If the state won’t deal with civil war criminals, then civil society will

During the first Liberian civil war in the 1990s, Alieu Kosiah served as a commander of the rebel group United Liberation Movement of Liberia.

After the war, Kosiah and other commanders like him were spared reprisal by the state, despite calls for prosecution by victims and human rights organisations.

It wasn’t until 2014, 19 years after the first civil war and his relocation to Switzerland, that authorities in that country arrested Kosiah for his alleged involvement in mass killings in parts of Liberia’s Lofa County from 1993 to 1995.

Several survivors, represented by Alain Werner, the director of the Swiss NGO Civitas Maxima, filed criminal complaints against Kosiah. They accused him of ordering civilian massacres, rapes, and other atrocities.

In prosecuting Kosiah, a Liberia-based organisation, the Global Justice and Research Project, working with Civitas Maxima, provided the prosecution with witnesses and documentation. This resulted in a 20-year jail term for Kosiah.

According to the United Nations, war crimes consist of two primary elements: a violation that took place during an armed conflict, and “intent and knowledge” of the act and conflict.

While establishing that a violation took place isn’t always hard, investigating and prosecuting it can take years, and it’s notoriously hard to prove. 

Atrocities during war time are not properly documented, thus there is little or no documentary evidence to prosecute individuals for these crimes in Liberia. Often the only record of war crimes is oral evidence, so prosecutors have to rely heavily on witness statements.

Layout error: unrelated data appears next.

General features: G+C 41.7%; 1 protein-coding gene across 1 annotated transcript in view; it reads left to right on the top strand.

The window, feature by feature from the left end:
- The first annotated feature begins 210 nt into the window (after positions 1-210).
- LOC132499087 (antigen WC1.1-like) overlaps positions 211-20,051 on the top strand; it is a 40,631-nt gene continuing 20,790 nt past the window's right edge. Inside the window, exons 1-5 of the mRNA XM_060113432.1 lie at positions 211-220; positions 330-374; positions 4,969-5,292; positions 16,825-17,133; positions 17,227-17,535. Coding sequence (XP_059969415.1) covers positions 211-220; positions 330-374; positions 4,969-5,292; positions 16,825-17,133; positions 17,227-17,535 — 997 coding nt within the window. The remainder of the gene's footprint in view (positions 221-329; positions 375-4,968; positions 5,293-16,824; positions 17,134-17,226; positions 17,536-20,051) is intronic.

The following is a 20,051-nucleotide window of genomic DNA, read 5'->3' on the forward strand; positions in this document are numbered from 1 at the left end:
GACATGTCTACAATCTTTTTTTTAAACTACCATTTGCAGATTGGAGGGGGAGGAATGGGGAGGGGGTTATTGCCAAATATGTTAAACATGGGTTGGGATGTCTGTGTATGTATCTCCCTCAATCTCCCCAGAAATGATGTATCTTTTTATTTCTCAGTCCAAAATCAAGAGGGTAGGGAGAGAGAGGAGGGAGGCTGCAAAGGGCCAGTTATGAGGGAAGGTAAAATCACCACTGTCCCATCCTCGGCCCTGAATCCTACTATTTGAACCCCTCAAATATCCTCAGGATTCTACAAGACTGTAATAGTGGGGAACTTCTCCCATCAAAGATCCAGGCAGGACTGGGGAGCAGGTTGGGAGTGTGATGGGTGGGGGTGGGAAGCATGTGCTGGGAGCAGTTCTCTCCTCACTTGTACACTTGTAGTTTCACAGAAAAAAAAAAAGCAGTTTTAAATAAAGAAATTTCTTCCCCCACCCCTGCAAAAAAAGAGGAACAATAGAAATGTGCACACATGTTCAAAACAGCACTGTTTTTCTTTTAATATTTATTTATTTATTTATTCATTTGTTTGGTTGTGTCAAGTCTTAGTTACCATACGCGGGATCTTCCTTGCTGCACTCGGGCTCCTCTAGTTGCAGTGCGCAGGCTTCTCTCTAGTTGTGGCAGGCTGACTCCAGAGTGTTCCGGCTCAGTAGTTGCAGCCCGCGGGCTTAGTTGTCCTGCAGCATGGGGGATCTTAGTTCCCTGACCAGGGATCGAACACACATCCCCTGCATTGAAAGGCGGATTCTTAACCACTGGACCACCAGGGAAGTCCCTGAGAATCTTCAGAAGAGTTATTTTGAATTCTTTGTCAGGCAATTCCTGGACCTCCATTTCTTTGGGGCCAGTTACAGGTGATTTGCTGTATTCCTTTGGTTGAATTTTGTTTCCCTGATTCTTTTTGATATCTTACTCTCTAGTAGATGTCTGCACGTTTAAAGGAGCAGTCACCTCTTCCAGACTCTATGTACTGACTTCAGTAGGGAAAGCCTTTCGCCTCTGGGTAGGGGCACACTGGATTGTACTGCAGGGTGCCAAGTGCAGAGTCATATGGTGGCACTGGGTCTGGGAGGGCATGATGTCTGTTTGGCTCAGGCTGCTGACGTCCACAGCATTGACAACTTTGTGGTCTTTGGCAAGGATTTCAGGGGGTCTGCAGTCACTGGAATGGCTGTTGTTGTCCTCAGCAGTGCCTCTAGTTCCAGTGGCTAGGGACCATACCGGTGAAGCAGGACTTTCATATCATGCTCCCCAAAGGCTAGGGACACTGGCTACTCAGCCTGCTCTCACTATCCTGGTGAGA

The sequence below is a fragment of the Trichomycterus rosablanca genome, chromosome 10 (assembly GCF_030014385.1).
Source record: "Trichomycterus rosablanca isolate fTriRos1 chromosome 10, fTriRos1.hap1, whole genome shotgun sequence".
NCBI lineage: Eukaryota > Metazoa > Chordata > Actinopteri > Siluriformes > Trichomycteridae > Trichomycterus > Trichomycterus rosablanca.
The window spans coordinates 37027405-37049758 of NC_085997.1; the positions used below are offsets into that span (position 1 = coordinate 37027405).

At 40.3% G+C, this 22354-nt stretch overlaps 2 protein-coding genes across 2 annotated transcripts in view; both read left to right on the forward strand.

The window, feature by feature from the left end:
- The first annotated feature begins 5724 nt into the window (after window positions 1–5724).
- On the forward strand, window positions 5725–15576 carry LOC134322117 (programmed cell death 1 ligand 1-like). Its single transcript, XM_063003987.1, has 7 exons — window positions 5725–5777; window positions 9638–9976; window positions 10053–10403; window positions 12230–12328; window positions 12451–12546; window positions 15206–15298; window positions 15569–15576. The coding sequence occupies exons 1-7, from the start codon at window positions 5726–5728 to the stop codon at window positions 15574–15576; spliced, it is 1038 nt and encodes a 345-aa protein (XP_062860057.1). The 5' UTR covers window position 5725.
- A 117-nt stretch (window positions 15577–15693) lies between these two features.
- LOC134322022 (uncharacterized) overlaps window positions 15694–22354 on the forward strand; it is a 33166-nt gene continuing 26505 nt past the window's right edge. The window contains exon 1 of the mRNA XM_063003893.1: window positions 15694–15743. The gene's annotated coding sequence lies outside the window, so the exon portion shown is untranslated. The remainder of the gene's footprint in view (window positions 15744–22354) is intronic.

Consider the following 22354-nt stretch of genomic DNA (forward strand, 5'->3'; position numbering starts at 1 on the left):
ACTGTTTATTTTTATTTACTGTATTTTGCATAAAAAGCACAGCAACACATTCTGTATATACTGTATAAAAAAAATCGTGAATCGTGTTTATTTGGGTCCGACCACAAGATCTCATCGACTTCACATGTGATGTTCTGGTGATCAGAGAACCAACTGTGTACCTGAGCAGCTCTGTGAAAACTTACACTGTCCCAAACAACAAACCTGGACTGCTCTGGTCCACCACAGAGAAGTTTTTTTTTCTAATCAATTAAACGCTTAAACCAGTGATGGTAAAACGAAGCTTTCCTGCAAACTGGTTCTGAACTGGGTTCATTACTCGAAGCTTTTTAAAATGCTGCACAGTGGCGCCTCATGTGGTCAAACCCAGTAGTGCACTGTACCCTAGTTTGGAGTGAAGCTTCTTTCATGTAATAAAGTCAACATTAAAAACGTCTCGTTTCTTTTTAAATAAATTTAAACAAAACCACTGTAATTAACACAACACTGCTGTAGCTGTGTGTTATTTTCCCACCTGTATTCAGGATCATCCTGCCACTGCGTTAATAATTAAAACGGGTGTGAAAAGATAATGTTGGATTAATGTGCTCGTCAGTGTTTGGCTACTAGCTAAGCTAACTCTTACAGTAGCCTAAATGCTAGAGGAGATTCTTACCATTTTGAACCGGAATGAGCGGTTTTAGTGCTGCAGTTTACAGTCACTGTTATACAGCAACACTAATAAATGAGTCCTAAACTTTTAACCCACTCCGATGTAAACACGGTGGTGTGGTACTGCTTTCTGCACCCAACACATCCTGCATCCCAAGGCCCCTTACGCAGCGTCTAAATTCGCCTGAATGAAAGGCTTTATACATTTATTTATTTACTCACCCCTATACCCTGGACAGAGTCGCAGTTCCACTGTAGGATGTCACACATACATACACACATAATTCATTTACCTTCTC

Founded in 2012 by Hassan Bility, the Global Justice and Research Project is a non-governmental organisation that advocates and facilitates justice for crimes committed during the Liberian civil wars.

Bility says the government’s refusal to prosecute war criminals inspired the project. 

“I believe that justice should not be delayed until all the accused perpetrators die. As a country that went through a devastating civil war, we need to create some deterrent mechanism, otherwise, there’s a huge chance that we will return to war at some point soon.”

Justice, at home and away

The Liberian Truth and Reconciliation Commission, established in 2005, recommended a number of reconciliatory measures. These included the prosecution for war crimes and a 30-year ban from public office for a list of individuals, including then president Ellen Johnson- Sirleaf. None of this came to pass.

As a result, known actors in the Liberian war enjoy freedom and power built on their political positions. 

Alieu Kosiah was convicted for war crimes in Liberia.

Former leaders of warring factions like Prince Johnson and George Boley occupy positions in the legislature. Both are political allies of the president. Despite efforts by the justice research project and other rights organisations, Liberia has refused to establish a war crimes court.

In Finland, information submitted by the project to Finnish authorities led to the arrest and trial of Gibril Massaquoi.

Massaquoi, who is a former commander of the Revolutionary United Front – a Sierra Leonean rebel group – was accused of committing mass atrocities in Liberia, as civil wars in both countries were intertwined. A portion of Massaquoi’s trial was held in Liberia last year, making it the first time a court prosecuting war crimes was held on Liberian soil.

While both the Massaquoi and Kosiah trials were held under universal jurisdiction, there are many countries that cannot or do not prosecute war criminals for crimes committed in another country.

With the help of the justice research project, the US has prosecuted Mohammed Jabbateh, Thomas Woewiyu, and more recently, indicted Sekou Camara for omitting their roles in the Liberian civil wars while applying to migrate to America.

Jabbateh was sentenced to 30 years in prison. This sentence is also one of the longest sentences for immigration fraud in US history. Woewiyu died before his sentencing.

Despite threats of violence, Bility remains undeterred, and says the justice research project’s work will continue.

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